You are currently viewing The Eye Opener (Autumn 2022 Mini-Experience Part 4/4)

The Eye Opener (Autumn 2022 Mini-Experience Part 4/4)

This is the final fourth part of the Autumn 2022 Mini-Experience. You can find Part 3 (Three Personalities) here, Part 2 (The Fight for Recognition) here, and Part 1 (The Groundbreaking Article) here.

In Part 3, you learned that Riemann met three important people during his 20-year professional gauntlet: Johannes Brahms, Max Reger, and Hans Pfitzner.

All three had a decisive influence on Riemann’s life and on his goal of finally becoming a professor. That’s what the last part of this Mini-Experience is all about.

Part 3 ended with the desperate Hans Pfitzner, who thought of suicide because his first opera (“Poor Heinrich”) met with no goodwill anywhere.

But then he sent the work by mail to Hugo Riemann, who was still teaching in Wiesbaden. Riemann examined the work.

And this work had something…

…something special..,

…that reminded Riemann of something past..,


Logic, that was it! Logic, about which Riemann had published an article almost 25 years before, which had turned the professional music world upside down! It was here before him, in Pfitzner’s first opera! What an eye opener!

Riemann replied to Pfitzner by letter:

“Your freedom and boldness of harmonic treatment is astonishing, but arouses no trace of displeasure, since it is borne by a strong sense of strict logic, so that I cherish the conviction that you are one of Richard Wagner’s most appointed successors.”

“One of Richard Wagner’s most appointed successors” – wow. The young Hans Pfitzner had certainly not even dared to hope that. Riemann’s words did him good and helped him to persevere.

With success: “Poor Heinrich” was premiered in Mainz on April 2, 1895. An important positive impulse for Pfitzner.

But Riemann had also caught fire again: Logic, that had always been his specialty! He had to make use of it, build on it, then perhaps he would still have a chance of finally being appointed professor somewhere.

Riemann now slaved away 18 hours a day. He started work at 4 in the morning. But this had side effects…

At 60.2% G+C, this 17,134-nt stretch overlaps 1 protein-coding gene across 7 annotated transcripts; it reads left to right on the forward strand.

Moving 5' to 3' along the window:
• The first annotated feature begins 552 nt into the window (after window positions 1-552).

Riemann lost track of his foster son Max Reger, whom you know from Part 3. Reger was making trouble: He repeatedly attracted negative public attention, got into debt, even became addicted to alcohol.

Elisabeth Riemann – Hugo Riemann’s wife – said at this time about Max Reger:

“If he does not succeed now in mastering his evil passion, then I see a sad future for him … It would really be a shame if such a talent were to perish from such pathetic weakness.”

But it was all to no avail. Reger suffered a breakdown. In 1898, he left his foster family – his sister Emma brought him back to his biological parents’ home. There, Reger was able to recover in the following years, but his alcohol problems shaped his entire life.

Riemann’s 20-year desire to become a professor was thus fraught with collateral damage. But Riemann kept going. He still slaved away 18 hours a day and felt closer than ever to his goal. He now focused on perfecting his teaching methods.

The established teaching methods of the time were strictly delineated. This is most evident in piano playing: Here, the focus was clearly on training motor skills – a very one-sided approach.

Riemann had a different idea. Music education had to be holistic! Piano lessons should not be piano lessons, but always music lessons!

Therefore Riemann integrated many different aspects of music into his teaching method: harmony theory, the training of the ear, a systematic approach to articulation and much more.

And then… success finally came.

Hugo Riemann was appointed professor at the University of Leipzig in 1901. Leipzig – that’s where it had all begun 30 years ago, right after the Franco-Prussian War!

For four years Riemann was an associate professor, then in 1905 his position was changed to a full professorship. Three years later he even became director of the newly founded musicological institute. He had – finally – reached the top.

Oh yes – there was also Johannes Brahms! Brahms had died in Vienna in 1897. But Riemann could now finally devote himself to Brahms’ songs, which had aroused his interest in the 1880s. In 1912, Riemann published an article entirely devoted to them: “The Metrical Freedom in Brahms’ Songs.”

A pseudonym was no longer necessary for this article 😉 .

The article on Brahms’ songs is one of many examples of how productive Riemann remained until the end of his life.

Hugo Riemann died in Leipzig on July 10, 1919, after a busy but fulfilling life.

This was the Autumn 2022 Mini-Experience. Four classical music/opera mini-experiences are published each year. If you would like to be notified when the next Mini-Experience is released, please subscribe to my newsletter by entering your email address in the box below and then clicking the blue button:

You will immediately receive an email where you have to click on a link to confirm your email address. Only then will you be added to the e-mail list. Of course, you can unsubscribe from the newsletter at any time with a single click – there is an unsubscribe link in every e-mail.

Leave a Reply